You know summer is just around the corner when the smell of barbecue is in the air. It’s a great question you ask and it leads us to the Meats Lab at Washington State University. That’s where I met up with my friend and animal scientist, Jan Busboom.
He’s really curious about animal nutrition and the meat we eat. Busboom explained that meat is muscle. It has a lot of different proteins. These proteins have different jobs. One of them delivers oxygen to the cells that make up muscles. It’s a protein called myoglobin.
Believe it or not, the red liquid we see in a package of meat comes primarily from myoglobin. The more myoglobin there is in a muscle cell, the redder the meat will look. Myoglobin is a big part of why meat is red in the first place—but it’s also part of the reason it turns brown on the grill, too.
Like almost everything on our planet, a hamburger is made up of atoms. As you may know, atoms get together to form molecules. These parts are arranged in ways that give things certain colors, tastes, and smells.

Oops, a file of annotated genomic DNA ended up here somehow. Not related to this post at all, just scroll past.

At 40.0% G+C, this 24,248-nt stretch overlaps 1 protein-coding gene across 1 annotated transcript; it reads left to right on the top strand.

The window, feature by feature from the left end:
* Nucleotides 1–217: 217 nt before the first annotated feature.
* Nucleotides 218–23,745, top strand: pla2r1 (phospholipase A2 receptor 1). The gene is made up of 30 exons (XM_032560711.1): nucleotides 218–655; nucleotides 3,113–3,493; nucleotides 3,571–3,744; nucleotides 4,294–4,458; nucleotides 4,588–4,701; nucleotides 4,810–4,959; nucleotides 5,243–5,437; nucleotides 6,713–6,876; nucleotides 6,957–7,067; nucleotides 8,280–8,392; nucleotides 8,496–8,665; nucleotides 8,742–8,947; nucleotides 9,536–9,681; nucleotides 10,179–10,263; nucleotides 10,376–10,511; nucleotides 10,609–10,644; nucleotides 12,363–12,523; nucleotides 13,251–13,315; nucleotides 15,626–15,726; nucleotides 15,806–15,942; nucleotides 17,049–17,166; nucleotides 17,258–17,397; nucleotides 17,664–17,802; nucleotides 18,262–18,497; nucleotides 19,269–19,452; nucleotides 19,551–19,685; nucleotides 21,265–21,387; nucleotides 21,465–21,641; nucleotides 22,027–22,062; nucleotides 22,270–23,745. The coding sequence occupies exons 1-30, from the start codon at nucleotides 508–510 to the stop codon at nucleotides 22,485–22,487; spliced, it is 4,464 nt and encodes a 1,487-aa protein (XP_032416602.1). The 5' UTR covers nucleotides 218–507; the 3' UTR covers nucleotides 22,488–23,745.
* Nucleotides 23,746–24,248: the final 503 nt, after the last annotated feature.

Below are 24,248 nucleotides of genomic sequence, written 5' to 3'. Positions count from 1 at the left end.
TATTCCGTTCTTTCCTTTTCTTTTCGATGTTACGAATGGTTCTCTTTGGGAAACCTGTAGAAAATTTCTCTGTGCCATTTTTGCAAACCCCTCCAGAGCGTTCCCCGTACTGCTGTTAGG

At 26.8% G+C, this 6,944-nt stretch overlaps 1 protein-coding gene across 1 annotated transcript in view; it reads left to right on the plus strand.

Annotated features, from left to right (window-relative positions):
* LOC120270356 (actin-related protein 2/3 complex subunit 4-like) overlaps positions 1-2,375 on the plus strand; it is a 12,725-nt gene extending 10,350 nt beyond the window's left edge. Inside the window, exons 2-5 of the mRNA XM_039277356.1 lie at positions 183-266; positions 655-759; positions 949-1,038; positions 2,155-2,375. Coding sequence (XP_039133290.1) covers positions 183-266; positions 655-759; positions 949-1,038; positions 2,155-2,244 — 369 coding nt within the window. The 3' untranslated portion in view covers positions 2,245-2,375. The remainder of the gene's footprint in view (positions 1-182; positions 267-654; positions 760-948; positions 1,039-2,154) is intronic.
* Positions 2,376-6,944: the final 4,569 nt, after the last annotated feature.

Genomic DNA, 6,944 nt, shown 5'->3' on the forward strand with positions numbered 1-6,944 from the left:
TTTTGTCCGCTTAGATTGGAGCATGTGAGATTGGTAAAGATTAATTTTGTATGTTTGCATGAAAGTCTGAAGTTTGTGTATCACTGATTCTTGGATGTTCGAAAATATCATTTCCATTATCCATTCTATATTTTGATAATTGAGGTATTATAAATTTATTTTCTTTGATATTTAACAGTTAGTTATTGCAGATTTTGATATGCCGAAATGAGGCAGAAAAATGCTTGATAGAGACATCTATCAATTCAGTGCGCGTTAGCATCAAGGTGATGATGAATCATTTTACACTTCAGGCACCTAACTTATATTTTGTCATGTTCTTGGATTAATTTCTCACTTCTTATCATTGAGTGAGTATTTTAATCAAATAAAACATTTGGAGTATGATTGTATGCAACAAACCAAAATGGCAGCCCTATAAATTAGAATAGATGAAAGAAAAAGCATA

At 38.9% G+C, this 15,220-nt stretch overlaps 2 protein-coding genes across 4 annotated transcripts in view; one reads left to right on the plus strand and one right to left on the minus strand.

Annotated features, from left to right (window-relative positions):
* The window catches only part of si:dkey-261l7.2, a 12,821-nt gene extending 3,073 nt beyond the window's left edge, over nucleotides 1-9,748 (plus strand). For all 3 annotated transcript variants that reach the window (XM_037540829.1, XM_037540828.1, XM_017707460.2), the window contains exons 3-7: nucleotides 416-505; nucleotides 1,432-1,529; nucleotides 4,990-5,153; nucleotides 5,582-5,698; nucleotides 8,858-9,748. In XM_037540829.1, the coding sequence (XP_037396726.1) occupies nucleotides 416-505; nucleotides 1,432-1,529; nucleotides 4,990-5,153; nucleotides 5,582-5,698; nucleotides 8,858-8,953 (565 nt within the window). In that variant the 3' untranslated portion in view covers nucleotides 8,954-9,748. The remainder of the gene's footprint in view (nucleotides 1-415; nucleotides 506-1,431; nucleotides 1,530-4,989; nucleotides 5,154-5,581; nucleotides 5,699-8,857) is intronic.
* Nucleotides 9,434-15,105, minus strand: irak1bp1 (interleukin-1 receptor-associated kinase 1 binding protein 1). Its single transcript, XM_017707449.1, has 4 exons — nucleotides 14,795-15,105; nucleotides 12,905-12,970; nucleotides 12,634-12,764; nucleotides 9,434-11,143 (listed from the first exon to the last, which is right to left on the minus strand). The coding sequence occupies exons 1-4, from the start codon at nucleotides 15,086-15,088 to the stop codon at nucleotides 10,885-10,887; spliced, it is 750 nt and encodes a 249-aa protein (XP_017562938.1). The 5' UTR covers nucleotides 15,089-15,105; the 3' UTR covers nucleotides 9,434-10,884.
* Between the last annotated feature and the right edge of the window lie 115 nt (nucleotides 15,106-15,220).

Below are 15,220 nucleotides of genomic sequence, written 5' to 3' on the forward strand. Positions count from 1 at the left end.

As is often the case when we heat up something, its atoms and molecules often start to move, or vibrate faster and faster. Then they transform.
When we heat up the hamburger meat, the myoglobin structure begins to change. Myoglobin loses its ability to bind onto oxygen. There’s also a change in one of the iron atoms at the center of the myoglobin.
These changes are happening on very small scale. But we can actually see the changes as the red meat transforms into a juicy brown hamburger patty.
It turns out color isn’t always the best sign that a burger is ready to eat. Busboom said sometimes a burger won’t brown on the grill. Even if it’s fully cooked, it will stay red.
On the flip side, sometimes a burger that is brown isn’t actually cooked. This is because there may be some other chemical factors going on here that influence color. That’s why it’s really important to use a thermometer and make sure your meat is safe to eat.
Not only does a burger’s chemistry influence color, but also its taste and smell. When we heat it up, proteins and sugars in the meat start to break down.
It was the French chemist Louis Camille Maillard (my-YAR) who discovered the way this works. When the Maillard reaction happens, it creates thousands of new chemical compounds that give meat flavor.
Yes, there’s a whole bunch of science happening right there on the grill. I suppose you might even say the grill master is a bit of a scientist.
Can you think of other kinds of science that go into building the perfect burger? Tell me about it sometime at Dr.Universe@wsu.edu.
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